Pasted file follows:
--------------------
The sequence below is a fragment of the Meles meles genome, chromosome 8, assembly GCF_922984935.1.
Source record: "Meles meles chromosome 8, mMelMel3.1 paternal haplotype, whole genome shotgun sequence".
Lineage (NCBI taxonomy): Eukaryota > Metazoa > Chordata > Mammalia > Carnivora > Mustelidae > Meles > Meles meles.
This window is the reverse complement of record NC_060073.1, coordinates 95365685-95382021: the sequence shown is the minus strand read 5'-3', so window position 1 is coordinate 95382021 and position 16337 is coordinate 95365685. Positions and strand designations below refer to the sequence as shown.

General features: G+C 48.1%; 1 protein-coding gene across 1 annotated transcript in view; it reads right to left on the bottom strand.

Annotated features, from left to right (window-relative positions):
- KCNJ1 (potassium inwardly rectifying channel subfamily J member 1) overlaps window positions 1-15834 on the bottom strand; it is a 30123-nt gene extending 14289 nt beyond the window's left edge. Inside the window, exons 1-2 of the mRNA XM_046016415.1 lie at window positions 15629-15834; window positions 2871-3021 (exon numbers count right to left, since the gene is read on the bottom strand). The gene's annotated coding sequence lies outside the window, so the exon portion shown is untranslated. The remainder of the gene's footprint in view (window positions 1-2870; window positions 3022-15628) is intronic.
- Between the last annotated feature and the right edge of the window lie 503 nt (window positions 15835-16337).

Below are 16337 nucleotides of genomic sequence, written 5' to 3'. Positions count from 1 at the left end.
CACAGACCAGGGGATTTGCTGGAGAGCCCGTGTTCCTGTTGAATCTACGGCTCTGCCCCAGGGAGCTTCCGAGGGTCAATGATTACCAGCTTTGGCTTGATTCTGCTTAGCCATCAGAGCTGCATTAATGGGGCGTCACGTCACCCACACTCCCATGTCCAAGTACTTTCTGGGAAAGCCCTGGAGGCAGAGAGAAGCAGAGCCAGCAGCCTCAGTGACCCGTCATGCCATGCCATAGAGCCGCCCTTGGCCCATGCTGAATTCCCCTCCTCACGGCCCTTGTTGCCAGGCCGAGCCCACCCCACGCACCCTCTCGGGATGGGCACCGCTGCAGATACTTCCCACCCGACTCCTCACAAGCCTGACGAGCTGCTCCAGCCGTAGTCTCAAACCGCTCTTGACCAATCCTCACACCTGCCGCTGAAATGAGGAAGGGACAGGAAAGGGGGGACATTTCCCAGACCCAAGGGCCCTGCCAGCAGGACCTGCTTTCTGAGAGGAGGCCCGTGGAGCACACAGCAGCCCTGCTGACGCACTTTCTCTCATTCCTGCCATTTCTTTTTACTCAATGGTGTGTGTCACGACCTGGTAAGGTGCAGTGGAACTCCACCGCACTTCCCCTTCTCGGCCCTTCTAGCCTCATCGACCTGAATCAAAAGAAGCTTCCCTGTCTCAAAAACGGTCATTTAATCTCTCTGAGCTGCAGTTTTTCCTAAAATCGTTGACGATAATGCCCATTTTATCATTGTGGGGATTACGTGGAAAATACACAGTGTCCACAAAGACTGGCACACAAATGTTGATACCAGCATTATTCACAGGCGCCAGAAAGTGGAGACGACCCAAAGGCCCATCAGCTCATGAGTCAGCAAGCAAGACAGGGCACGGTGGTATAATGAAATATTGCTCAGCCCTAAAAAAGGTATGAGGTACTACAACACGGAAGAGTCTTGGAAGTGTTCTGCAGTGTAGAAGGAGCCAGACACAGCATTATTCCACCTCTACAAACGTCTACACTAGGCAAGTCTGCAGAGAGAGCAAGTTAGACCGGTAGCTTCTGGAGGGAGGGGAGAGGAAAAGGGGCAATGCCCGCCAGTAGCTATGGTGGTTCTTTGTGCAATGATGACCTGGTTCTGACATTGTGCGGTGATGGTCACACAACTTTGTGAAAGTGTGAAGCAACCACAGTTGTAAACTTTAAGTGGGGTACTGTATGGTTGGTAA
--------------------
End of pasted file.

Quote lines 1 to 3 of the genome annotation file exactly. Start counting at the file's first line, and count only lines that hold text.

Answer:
The sequence below is a fragment of the Meles meles genome, chromosome 8, assembly GCF_922984935.1.
Source record: "Meles meles chromosome 8, mMelMel3.1 paternal haplotype, whole genome shotgun sequence".
Lineage (NCBI taxonomy): Eukaryota > Metazoa > Chordata > Mammalia > Carnivora > Mustelidae > Meles > Meles meles.